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Why was Nepal badly prepared for the earthquake on 25 April 2015?

The densely populated Kathmandu Valley. (Image: Dr. Alexandra Titz)

The earthquake on 25 April 2015 was an extreme event that people – both experts and Nepal’s inhabitants themselves – had been expecting for a long time, yet no one was adequately prepared for it. For geological reasons, more earthquakes are to be expected in Nepal in the future (over 100 aftershocks, some of which were very strong, were registered after the main earthquake on 25 April 2015). As they cannot be predicted, establishing efficient measures to prevent damage, as well as other precautionary measures – developing emergency plans and acquiring resources in particular – is crucial. It is also just as important that preventative measures and disaster relief are linked to long-term, sustainable social development that focuses on the welfare of the population. Our work on risks and disasters shows that this is still happening far too rarely, not only in Nepal but also in the rest of the world. In the World Disasters Report 2014 by the International Federation of Red Cross and Red Crescent Societies, we emphasised the fact that up to now far too little use has been made of the experiences and everyday lives of those affected on the ground when providing aid after disasters, and that disasters are particularly severe when people are already living in vulnerable conditions, are politically disenfranchised and have no room for manoeuvre.

Risk factors in Nepalese society

In general, socio-cultural and politico-economical factors affect a population’s risk exposure/vulnerability and its capacity to cope with natural disasters. In Nepal the low standard of living in general (Nepal is still one of the poorest and least developed countries in the world; more than 50 percent of its population lives below the poverty line of 1.25 US dollars per day), sustained high population growth and migration caused by necessity (uncontrolled migration from rural to urban areas in the Kathmandu Valley; around 3 million male workers migrate to other countries), as well as the social exclusion of certain population groups, are important factors. All of this leads to a low capacity to cope with disasters and makes the people in Nepal particularly susceptible to the negative consequences of natural events. Poverty and social deprivation therefore have to be viewed as serious obstacles for the development of the ability to adapt to dangers and cope with damage. Furthermore, following ten years of armed conflict between Maoist rebels and the government, Nepal is undergoing a profound and complex democratisation process that is characterised by extreme political instability, inefficient political institutions, corruption and abuses of power.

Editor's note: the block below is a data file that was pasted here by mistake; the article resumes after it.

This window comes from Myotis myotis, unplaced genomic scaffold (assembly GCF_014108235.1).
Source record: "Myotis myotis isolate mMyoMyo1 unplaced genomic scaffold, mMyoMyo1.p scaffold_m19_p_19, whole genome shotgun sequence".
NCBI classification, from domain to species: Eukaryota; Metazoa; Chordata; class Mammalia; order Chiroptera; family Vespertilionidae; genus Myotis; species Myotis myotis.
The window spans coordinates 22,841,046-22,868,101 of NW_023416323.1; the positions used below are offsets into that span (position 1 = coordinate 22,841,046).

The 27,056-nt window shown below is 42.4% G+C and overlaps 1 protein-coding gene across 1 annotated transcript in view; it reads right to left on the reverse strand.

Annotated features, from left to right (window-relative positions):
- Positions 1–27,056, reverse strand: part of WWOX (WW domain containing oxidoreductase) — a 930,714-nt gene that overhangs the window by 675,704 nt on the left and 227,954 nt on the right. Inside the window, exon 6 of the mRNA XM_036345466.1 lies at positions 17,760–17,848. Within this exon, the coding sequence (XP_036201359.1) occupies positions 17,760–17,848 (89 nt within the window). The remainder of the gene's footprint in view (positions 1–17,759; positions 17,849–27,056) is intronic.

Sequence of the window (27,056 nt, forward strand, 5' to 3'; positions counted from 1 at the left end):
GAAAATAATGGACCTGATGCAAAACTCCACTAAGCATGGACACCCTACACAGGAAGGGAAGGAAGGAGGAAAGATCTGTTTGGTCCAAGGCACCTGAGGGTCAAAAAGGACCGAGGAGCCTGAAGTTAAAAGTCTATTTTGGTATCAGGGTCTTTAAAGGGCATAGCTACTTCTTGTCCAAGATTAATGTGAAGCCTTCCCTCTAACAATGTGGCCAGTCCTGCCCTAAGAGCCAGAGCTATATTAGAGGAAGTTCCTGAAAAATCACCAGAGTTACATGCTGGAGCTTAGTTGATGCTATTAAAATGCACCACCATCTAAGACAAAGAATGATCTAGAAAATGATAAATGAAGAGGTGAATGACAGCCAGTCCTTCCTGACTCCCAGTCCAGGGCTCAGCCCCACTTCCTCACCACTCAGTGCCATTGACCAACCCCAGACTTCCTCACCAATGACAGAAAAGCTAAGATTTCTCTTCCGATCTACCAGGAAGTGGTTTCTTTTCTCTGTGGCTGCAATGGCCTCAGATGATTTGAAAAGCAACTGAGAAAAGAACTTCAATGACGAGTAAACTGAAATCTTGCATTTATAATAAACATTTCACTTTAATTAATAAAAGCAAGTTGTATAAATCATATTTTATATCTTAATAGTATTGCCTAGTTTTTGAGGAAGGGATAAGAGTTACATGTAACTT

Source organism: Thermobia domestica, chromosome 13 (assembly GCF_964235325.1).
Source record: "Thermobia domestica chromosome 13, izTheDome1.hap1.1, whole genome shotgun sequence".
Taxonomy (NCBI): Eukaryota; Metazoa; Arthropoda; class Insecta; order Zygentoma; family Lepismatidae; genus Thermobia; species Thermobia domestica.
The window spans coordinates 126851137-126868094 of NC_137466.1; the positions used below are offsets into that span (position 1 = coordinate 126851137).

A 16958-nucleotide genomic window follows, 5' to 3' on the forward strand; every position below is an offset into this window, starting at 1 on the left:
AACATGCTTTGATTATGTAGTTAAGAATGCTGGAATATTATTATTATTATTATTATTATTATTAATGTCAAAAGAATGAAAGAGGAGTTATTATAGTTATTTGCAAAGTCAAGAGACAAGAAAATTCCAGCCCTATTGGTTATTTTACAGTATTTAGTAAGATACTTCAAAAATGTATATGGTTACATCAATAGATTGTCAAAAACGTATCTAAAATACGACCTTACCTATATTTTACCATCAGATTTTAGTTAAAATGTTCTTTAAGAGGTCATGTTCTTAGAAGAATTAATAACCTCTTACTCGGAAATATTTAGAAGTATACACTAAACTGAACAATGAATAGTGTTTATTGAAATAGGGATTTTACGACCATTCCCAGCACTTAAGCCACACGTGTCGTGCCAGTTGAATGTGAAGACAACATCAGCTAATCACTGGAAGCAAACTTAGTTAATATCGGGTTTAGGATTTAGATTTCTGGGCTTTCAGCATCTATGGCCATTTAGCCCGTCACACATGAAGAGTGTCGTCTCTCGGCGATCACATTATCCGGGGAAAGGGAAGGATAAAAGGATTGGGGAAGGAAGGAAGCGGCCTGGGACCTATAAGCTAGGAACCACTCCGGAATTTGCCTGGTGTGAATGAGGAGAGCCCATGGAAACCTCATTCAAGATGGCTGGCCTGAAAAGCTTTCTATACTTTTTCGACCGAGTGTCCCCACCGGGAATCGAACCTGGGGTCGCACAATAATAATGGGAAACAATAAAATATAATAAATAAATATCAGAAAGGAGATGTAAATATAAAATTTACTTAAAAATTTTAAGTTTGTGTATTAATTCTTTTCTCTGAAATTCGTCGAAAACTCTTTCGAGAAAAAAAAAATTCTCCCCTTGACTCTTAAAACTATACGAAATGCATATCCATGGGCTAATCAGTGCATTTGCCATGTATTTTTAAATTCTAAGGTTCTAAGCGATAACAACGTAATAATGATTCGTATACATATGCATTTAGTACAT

The relationship between politics and disasters

The high mountain valley of the Bhote Koshi river near the Langtang region north of Kathmandu which was devastated by the earthquake. It is becoming clear that the geography of this region creates difficult living conditions. (Image: Dr. Alexandra Titz)

The high mountain valley of the Bhote Koshi river near the Langtang region north of Kathmandu which was devastated by the earthquake. It is becoming clear that the geography of this region creates difficult living conditions. (Image: Dr. Alexandra Titz 2015)

Nepal is a multiethnic, multilingual and multicultural country with over 120 ethnic groups and spoken languages. This cultural diversity is also a reflection of an incredibly fragmented society that is characterised by massive socio-economic inequality. Over centuries, the exclusion policies of the Hindu elite – who migrated to the region in the 11th to 13th centuries and united numerous ancient Nepalese tribal homelands in one political and administrative state – have been extended to all social, economic, political and spatial domains for centuries. This has led to certain ethnic groups being excluded, marginalised and classed as lower-class citizens. These historically marginalised population groups are still systematically excluded from participating in developmental processes today. This forms the central argument in the current discourses on injustice which were a significant factor in the outbreak of the civil war in 1996 that went on for ten years. The country is experiencing a profound process of political and social transformation. However, the Nepalese state exists in a kind of power vacuum, as there is currently no constitution and no agreement on what its federal structure should look like. There have been no elected local governments since 2002. All of this has severely weakened the population’s trust in the country’s young democracy. Criticism of the government’s helplessness and lack of co-ordination began after the first earthquake on 25 April. In addition, there is a real danger that existing inequalities could become more entrenched or even be made worse during the rebuilding process, for example if aid measures do not benefit all those affected equally. As is evident now in the media, the rebuilding of tourism infrastructure, which includes the UNESCO World Heritage Site of the Kathmandu Valley, is being prioritised. This is an industrial sector that only benefits a small number of groups. The rebuilding process in Nepal therefore has the potential to cause a certain amount of conflict and could be dangerous for the country’s democratisation process.

A culture of intervention and culture as the key to disaster prevention